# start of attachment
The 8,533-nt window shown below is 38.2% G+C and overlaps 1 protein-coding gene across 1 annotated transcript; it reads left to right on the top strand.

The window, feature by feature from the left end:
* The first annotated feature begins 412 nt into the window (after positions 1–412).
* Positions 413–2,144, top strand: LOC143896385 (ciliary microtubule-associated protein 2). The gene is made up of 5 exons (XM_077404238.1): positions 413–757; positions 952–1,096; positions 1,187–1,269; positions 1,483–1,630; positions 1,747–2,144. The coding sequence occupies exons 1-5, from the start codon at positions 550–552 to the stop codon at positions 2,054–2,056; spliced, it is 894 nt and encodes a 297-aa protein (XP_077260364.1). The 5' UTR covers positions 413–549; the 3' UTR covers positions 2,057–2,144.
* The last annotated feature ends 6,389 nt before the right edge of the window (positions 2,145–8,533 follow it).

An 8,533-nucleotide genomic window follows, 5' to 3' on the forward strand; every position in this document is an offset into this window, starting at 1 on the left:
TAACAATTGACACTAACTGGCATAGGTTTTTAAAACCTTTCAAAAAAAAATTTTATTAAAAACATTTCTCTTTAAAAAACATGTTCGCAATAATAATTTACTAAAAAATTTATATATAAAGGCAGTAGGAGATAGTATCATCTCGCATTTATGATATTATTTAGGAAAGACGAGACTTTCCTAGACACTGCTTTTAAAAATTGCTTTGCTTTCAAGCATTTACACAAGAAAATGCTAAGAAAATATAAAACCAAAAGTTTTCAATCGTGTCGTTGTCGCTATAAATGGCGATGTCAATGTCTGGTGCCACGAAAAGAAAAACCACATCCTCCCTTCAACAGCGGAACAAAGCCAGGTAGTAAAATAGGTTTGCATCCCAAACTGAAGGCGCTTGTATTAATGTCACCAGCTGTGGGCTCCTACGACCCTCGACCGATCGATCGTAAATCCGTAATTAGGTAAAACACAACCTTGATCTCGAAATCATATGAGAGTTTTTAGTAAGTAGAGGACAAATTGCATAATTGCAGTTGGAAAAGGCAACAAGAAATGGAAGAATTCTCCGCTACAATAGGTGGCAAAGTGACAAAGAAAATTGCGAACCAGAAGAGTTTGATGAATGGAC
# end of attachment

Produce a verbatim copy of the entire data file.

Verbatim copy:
The 8,533-nt window shown below is 38.2% G+C and overlaps 1 protein-coding gene across 1 annotated transcript; it reads left to right on the top strand.

The window, feature by feature from the left end:
* The first annotated feature begins 412 nt into the window (after positions 1–412).
* Positions 413–2,144, top strand: LOC143896385 (ciliary microtubule-associated protein 2). The gene is made up of 5 exons (XM_077404238.1): positions 413–757; positions 952–1,096; positions 1,187–1,269; positions 1,483–1,630; positions 1,747–2,144. The coding sequence occupies exons 1-5, from the start codon at positions 550–552 to the stop codon at positions 2,054–2,056; spliced, it is 894 nt and encodes a 297-aa protein (XP_077260364.1). The 5' UTR covers positions 413–549; the 3' UTR covers positions 2,057–2,144.
* The last annotated feature ends 6,389 nt before the right edge of the window (positions 2,145–8,533 follow it).

An 8,533-nucleotide genomic window follows, 5' to 3' on the forward strand; every position in this document is an offset into this window, starting at 1 on the left:
TAACAATTGACACTAACTGGCATAGGTTTTTAAAACCTTTCAAAAAAAAATTTTATTAAAAACATTTCTCTTTAAAAAACATGTTCGCAATAATAATTTACTAAAAAATTTATATATAAAGGCAGTAGGAGATAGTATCATCTCGCATTTATGATATTATTTAGGAAAGACGAGACTTTCCTAGACACTGCTTTTAAAAATTGCTTTGCTTTCAAGCATTTACACAAGAAAATGCTAAGAAAATATAAAACCAAAAGTTTTCAATCGTGTCGTTGTCGCTATAAATGGCGATGTCAATGTCTGGTGCCACGAAAAGAAAAACCACATCCTCCCTTCAACAGCGGAACAAAGCCAGGTAGTAAAATAGGTTTGCATCCCAAACTGAAGGCGCTTGTATTAATGTCACCAGCTGTGGGCTCCTACGACCCTCGACCGATCGATCGTAAATCCGTAATTAGGTAAAACACAACCTTGATCTCGAAATCATATGAGAGTTTTTAGTAAGTAGAGGACAAATTGCATAATTGCAGTTGGAAAAGGCAACAAGAAATGGAAGAATTCTCCGCTACAATAGGTGGCAAAGTGACAAAGAAAATTGCGAACCAGAAGAGTTTGATGAATGGAC